How depreciation works with negative gearing

Negative gearing is a heavily debated topic throughout the property industry and is often in the headlines at election time. As one of the major drawcards to investing in property, investors must factor it into their ongoing strategy.

Before exploring the negative gearing and depreciation relationship, let’s cover the essentials first.

What is negative gearing?

An investment property is negatively geared when the return, or rental income, is less than the property’s expenses. This essentially means that the investment property is making a loss.

Just like any other property expense such as interest repayments and insurance, you can deduct the loss from a negatively geared property from the investor’s income.

What is depreciation?

Property depreciation is the natural wear and tear of a building’s structure and assets. Property investors can claim this as a tax deduction each financial year. A bonus of depreciation is that it’s a non-cash deduction, so investors don’t need to spend any money to claim it.

You can claim depreciation under two categories. The first being capital works deductions on the structural component such as walls, windows and sinks. The second category is plant and equipment deductions on easily removable assets like carpet, ceiling fans and hot water systems.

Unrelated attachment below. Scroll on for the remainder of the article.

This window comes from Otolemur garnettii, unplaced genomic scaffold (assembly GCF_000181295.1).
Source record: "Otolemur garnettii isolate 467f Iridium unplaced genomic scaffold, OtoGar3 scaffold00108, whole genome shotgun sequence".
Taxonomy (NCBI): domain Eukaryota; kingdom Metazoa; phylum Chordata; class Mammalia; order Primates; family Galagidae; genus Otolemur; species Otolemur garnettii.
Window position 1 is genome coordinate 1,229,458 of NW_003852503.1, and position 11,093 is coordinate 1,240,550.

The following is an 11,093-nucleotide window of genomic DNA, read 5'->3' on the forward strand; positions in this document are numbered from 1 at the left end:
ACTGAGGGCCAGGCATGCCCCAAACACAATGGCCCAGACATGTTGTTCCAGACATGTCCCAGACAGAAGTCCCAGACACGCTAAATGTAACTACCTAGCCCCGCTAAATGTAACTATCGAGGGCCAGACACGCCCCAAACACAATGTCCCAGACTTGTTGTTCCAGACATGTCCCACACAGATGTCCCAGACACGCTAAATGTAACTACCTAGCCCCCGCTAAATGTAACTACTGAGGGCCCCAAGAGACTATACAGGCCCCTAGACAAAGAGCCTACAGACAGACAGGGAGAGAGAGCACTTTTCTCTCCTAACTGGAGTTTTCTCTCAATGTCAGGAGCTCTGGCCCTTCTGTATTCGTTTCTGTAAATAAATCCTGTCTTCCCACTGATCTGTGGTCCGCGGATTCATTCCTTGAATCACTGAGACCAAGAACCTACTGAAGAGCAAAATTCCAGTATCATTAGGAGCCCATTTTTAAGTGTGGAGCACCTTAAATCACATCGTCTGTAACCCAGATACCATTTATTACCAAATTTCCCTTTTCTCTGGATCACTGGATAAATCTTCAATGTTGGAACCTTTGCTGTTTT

The two broad categories mean that investors can claim depreciation on almost anything.

Benefits of negatively geared property

Many investors hold on to their negatively geared investment properties. Some even enter the market with the aim of having a negatively geared property.

But we know negative gearing means they are making a loss, so why would they want to do this?

The answer can be complex and there are many factors to be considered as everyone’s financial situation is different. However, there are two key benefits of negative gearing.

The first is long-term capital gain. Many investors hold onto their properties as part of a long-term wealth creation strategy. Their aim is to sell it in later years at a profit as the property market fluctuates, or to use the property to fund their retirement.

The second benefit is the reduction to taxable income. Property is a tangible asset and if it’s making a loss, it reduces the investor’s taxable income and they pay less tax. This can prove to be beneficial in the short-term and early stages of growing a portfolio.

Depreciation and negative gearing

Given that depreciation is a non-cash deduction, it can turn a positively geared property into a negatively geared one, without making a further cash loss. Let’s see how this works.

In practice: Depreciation and negative gearing

Kim earns $80,000 a year and pays approximately $17,500 in tax.

Kim receives $25,000 in rental income. Her property’s tax-deductible expenses include interest repayments, maintenance costs, insurance, council rates and property management fees that come to $22,000 for the financial year. Her property is positively geared with a $3,000 return.

By including depreciation, Kim can claim capital works and plant and equipment deductions totalling $6,000 for the financial year. This changes the previously positively geared property to be negatively geared, with a $3,000 loss.

Kim’s tax liability decreases to approximately $16,500 rather than increasing to approximately $18,500 when positively geared.

To learn more about depreciation visit www.bmtqs.com.au.

 


 

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